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Poet laureates go to the movies

By Terry Blain

Poets in the City was a tale of two laureates, UK Poet Laureate Carol Ann Duffy and Sinead Morrissey, her Belfast counterpart, combining in a programme marking the conclusion of Morrissey's inaugural one-year term of office.

On hand also was David Park, author of The Poets' Wives, Belfast's choice for the 2014 One City One Book initiative.

He introduced the evening, in the unusual surroundings of Screen 3 at the Movie House Cinema, Yorkgate, drolly revealing how Morrissey encouraged him to excise a poem he had ill-advisedly written for inclusion in his latest novel.

Morrissey for her part conceded that she had not in fact produced a single poem during her tenure, being busy with related laureate activities.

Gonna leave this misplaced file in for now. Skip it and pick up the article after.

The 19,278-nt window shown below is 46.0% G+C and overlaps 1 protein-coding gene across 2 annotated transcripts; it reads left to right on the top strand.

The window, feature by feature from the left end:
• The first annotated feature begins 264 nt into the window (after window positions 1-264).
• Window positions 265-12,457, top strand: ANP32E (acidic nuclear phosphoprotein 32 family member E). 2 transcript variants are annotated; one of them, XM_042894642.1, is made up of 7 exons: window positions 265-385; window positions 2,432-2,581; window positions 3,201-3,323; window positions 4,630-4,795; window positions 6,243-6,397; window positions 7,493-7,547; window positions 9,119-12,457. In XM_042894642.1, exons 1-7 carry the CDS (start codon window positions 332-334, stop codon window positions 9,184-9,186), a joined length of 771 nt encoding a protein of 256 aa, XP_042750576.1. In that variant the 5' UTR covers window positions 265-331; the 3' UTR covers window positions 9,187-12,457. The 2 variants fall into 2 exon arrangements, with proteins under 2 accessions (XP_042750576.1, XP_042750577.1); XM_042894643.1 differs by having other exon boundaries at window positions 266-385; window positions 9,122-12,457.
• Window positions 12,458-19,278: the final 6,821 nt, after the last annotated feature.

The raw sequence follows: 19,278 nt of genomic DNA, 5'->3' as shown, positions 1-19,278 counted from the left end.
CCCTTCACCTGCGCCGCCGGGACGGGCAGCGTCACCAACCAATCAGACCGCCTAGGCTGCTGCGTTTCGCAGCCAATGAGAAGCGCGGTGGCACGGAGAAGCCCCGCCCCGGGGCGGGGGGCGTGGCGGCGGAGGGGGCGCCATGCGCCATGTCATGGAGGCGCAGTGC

She has written plenty of others, though, and read four of them, prefaced by the brief film excerpts which inspired them.

Carol Ann Duffy followed, her burring, low-key mode of recitation a striking contrast with Morrissey's china-delicate, higher-pitched delivery.

Duffy's wide range of reference was reflected in poems about her mother's death in a hospice, the Hillsborough stadium disaster, and characters from classical mythology.

“Poetry at the movies, the most extraordinary poetry reading I've ever taken part in,” she commented, referring to the Yorkgate location.

Evidently she liked it.

Supplementing the poetry, Edinburgh musician John Sampson contributed a number of interludes on valveless trumpet, crumhorn, recorder, goat's horn and penny whistle, a diverting if slightly random addition to the evening's entertainment.

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